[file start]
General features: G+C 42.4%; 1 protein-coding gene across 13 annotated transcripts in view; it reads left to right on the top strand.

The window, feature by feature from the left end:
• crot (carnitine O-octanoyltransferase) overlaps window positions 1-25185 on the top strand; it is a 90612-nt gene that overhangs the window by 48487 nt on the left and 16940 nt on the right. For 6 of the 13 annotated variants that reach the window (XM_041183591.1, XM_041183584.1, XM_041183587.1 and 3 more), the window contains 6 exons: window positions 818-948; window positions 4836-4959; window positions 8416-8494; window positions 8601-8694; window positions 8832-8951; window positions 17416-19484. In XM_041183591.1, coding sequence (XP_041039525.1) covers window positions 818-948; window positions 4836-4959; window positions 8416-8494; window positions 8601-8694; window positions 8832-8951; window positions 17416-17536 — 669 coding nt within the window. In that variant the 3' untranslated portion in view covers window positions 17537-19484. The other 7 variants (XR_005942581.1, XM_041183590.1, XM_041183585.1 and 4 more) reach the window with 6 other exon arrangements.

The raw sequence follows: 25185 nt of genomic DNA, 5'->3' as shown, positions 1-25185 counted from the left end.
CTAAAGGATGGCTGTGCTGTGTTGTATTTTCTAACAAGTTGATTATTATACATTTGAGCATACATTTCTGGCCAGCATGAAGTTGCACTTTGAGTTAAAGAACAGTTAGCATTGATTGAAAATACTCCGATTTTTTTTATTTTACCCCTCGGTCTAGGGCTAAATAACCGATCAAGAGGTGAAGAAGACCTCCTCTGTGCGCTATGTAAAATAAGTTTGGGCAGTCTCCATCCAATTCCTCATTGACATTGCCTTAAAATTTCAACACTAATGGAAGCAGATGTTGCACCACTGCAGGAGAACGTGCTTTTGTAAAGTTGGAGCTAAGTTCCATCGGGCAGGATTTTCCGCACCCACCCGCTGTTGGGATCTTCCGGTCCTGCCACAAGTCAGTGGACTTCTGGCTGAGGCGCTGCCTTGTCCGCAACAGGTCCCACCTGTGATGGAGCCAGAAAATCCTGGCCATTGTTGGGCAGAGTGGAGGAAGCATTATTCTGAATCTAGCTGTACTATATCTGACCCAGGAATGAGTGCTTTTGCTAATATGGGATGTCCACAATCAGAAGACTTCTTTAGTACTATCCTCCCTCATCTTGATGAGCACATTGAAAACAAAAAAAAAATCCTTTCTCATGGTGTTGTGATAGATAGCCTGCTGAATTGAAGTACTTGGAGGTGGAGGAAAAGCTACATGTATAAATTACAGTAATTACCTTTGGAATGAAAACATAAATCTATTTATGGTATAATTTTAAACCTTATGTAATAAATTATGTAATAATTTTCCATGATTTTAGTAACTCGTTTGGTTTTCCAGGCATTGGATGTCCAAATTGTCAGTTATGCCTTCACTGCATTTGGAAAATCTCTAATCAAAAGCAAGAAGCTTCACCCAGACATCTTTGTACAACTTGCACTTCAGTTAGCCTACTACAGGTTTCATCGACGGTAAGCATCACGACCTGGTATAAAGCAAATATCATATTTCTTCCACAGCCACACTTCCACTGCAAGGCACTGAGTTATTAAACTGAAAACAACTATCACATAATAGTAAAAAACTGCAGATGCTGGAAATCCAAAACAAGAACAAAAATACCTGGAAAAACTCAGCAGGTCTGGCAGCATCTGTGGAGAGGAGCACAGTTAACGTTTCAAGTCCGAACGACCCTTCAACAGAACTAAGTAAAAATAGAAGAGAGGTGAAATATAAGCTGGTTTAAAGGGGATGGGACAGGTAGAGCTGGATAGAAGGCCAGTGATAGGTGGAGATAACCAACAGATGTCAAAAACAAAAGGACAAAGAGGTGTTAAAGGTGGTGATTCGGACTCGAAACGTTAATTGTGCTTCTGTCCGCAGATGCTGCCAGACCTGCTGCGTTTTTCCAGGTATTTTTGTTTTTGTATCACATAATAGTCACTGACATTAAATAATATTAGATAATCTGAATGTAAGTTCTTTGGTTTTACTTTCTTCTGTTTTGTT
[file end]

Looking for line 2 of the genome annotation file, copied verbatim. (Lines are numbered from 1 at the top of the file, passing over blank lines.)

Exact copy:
The window, feature by feature from the left end: